Death of Ancient Baobab Trees Suspected to be Caused by Climate Change

An international team of scientists have raised concerns about Africa's ancient baobab trees after witnessing huge amounts of tree deaths in the last decade.
Jessica Miley

Scientists announced about some of Africa’s oldest baobab trees that have abruptly died in the last decade. Many researchers believe that climate change may be the root cause of this problem. 

Some of the Baobab trees that have perished are believed to be 1,100 and 2,500 years old. "We report that nine of the 13 oldest... individuals have died, or at least their oldest parts/stems have collapsed and died, over the past 12 years," the researchers wrote in the scientific journal Nature Plants. 

They described the trees death as "an event of an unprecedented magnitude." "It is definitely shocking and dramatic to experience during our lifetime the demise of so many trees with millennial ages," said the study's co-author Adrian Patrut of the Babes-Bolyai University in Romania. 

Climate change likely to have caused deaths

The researchers "suspect that the demise of monumental baobabs may be associated at least in part with significant modifications of climate conditions that affect southern Africa in particular." 

The collaborative research team which includes experts from Romania, South Africa, and the United States, have made it clear further research is needed in order "to support or refute this supposition." The team spent 12 years documenting "practically all known very large and potentially old" African baobabs. 

Their extensive survey of trees included over 60 individuals, each one of which was probed and dated. Information on the trees girth, height, wood volume, and age, were noted. 

The study set out to merely make a survey of these majestic trees, but during the research period, the scientist began to notice the "unexpected and intriguing fact" that most of the very oldest and biggest trees perished during the study period.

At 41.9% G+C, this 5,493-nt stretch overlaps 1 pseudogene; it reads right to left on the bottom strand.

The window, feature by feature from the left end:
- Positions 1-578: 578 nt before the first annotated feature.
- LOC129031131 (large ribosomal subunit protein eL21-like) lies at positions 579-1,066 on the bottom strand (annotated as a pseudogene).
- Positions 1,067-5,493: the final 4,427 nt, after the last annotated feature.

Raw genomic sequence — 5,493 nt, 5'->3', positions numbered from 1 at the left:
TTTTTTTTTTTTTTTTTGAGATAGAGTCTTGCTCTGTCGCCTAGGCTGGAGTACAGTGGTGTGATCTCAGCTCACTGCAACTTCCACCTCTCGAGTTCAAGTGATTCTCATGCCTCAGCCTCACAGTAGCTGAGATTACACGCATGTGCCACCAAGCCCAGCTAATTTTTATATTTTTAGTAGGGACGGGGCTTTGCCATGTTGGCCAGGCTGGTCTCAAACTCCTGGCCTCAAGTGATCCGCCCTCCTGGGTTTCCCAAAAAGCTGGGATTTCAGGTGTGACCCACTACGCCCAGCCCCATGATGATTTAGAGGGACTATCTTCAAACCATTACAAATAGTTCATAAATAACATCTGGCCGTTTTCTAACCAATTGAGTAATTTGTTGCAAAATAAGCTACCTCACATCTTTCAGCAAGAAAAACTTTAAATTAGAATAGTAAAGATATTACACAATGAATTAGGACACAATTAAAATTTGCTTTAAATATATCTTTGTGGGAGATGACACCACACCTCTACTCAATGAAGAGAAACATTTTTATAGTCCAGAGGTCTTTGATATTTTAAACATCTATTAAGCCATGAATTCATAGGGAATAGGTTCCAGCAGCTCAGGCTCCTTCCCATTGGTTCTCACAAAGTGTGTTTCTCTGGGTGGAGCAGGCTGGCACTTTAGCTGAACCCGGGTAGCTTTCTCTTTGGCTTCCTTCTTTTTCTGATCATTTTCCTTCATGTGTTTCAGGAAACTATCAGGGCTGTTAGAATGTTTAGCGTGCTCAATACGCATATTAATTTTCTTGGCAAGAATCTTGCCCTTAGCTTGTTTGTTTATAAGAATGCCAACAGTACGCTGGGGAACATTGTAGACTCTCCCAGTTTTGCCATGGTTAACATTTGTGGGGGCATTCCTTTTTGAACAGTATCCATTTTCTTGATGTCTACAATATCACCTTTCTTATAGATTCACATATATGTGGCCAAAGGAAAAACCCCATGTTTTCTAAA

All the affected trees were located in southern Africa, in Zimbabwe, Namibia, South Africa, Botswana, and Zambia. The baobab is famous for its gnarled branches that resemble tree roots.

Trees closely tied to African image

Its silhouette is inextricably linked with Africa. According to the baobab research team, the tree is the longest-living flowering tree. It is endemic to Africa’s savannah region, but can also be found in tropical areas where it was introduced. 

Kruger National Park in South Africa is a natural habitat for the majestic trees, according to the park's website, healthy Baobab trees can live for up to 3,000 years. Some of the very large old species can shelter 40 humans inside its trunk. 

The site goes on to describe how the inside of the trees have been used for various purposes including a bus top, prison and as housing. The tree isn’t just a good shelter; its leaves provide nutrition and is a common food source in Africa. 

The raw leaves are boiled and eaten in a manner similar to spinach. Its bark is also valuable, being able to be pounded and woven into rope, baskets, cloth, and waterproof hats. The researchers will continue their investigation by noting that none of the trees they witness dying had any sign of disease.